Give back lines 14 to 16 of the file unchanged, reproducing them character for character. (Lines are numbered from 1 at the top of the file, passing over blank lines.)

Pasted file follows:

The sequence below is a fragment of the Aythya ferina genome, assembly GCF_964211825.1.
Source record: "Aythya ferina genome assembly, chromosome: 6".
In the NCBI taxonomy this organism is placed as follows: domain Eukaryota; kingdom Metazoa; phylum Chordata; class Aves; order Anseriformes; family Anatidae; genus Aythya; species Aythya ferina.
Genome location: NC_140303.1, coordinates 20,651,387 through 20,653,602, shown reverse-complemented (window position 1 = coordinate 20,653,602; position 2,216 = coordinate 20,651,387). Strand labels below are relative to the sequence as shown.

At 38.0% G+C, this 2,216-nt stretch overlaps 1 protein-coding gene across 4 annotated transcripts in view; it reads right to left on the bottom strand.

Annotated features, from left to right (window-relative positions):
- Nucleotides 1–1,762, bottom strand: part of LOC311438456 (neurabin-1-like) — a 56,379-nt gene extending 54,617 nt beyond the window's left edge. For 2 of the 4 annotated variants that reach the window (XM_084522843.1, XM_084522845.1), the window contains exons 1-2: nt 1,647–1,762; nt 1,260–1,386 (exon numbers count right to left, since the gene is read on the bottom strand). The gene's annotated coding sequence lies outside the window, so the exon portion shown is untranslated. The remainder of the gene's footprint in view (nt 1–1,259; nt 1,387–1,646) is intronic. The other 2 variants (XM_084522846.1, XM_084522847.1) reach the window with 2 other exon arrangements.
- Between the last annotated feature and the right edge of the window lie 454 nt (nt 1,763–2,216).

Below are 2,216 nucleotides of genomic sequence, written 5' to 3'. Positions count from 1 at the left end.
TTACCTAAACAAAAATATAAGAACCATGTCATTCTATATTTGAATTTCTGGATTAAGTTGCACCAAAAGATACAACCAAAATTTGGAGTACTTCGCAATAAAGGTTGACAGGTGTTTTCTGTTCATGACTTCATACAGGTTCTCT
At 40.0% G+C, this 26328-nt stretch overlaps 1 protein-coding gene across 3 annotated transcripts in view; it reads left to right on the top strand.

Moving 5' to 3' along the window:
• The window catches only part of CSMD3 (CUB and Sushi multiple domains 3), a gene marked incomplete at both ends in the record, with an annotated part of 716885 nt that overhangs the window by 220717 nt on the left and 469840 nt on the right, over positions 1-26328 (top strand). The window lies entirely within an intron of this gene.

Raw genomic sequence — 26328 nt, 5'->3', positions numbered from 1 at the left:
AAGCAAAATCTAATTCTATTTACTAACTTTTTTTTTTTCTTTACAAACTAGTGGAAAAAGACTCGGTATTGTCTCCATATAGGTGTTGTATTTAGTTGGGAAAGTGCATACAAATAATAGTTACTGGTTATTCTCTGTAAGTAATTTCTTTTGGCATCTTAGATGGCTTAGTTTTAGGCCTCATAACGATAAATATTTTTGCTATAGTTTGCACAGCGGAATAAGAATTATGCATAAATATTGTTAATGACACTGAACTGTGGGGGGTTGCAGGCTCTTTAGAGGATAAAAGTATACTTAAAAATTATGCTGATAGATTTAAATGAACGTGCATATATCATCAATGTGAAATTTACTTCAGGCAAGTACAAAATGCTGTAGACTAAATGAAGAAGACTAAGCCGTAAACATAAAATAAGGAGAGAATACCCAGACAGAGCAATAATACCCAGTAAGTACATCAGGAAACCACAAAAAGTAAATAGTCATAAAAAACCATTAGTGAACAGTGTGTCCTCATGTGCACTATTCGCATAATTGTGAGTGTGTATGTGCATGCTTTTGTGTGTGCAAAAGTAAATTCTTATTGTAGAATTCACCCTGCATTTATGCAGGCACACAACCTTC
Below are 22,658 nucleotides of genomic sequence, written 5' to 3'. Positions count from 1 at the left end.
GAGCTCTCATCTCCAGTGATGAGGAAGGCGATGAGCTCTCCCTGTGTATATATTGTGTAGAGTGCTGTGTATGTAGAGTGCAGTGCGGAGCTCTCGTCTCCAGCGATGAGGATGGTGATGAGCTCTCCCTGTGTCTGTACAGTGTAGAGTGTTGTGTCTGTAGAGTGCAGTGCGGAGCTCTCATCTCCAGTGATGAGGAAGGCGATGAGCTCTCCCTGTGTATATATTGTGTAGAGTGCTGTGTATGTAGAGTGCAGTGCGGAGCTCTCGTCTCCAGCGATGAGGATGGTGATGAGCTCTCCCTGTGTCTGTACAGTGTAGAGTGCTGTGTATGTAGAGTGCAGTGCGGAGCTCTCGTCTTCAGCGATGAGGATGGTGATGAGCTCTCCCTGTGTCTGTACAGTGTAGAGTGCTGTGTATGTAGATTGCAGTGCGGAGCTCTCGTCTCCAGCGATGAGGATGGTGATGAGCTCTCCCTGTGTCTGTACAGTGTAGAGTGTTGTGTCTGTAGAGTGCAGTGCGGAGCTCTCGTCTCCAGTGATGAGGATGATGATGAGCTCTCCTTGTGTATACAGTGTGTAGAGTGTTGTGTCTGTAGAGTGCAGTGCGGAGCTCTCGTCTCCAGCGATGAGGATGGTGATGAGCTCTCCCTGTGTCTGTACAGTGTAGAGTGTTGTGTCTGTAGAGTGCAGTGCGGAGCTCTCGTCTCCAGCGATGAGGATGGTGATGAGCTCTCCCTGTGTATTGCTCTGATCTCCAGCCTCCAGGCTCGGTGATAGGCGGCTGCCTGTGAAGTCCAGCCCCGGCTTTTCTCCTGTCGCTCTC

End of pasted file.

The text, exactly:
Raw genomic sequence — 26328 nt, 5'->3', positions numbered from 1 at the left:
AAGCAAAATCTAATTCTATTTACTAACTTTTTTTTTTTCTTTACAAACTAGTGGAAAAAGACTCGGTATTGTCTCCATATAGGTGTTGTATTTAGTTGGGAAAGTGCATACAAATAATAGTTACTGGTTATTCTCTGTAAGTAATTTCTTTTGGCATCTTAGATGGCTTAGTTTTAGGCCTCATAACGATAAATATTTTTGCTATAGTTTGCACAGCGGAATAAGAATTATGCATAAATATTGTTAATGACACTGAACTGTGGGGGGTTGCAGGCTCTTTAGAGGATAAAAGTATACTTAAAAATTATGCTGATAGATTTAAATGAACGTGCATATATCATCAATGTGAAATTTACTTCAGGCAAGTACAAAATGCTGTAGACTAAATGAAGAAGACTAAGCCGTAAACATAAAATAAGGAGAGAATACCCAGACAGAGCAATAATACCCAGTAAGTACATCAGGAAACCACAAAAAGTAAATAGTCATAAAAAACCATTAGTGAACAGTGTGTCCTCATGTGCACTATTCGCATAATTGTGAGTGTGTATGTGCATGCTTTTGTGTGTGCAAAAGTAAATTCTTATTGTAGAATTCACCCTGCATTTATGCAGGCACACAACCTTC
Below are 22,658 nucleotides of genomic sequence, written 5' to 3'. Positions count from 1 at the left end.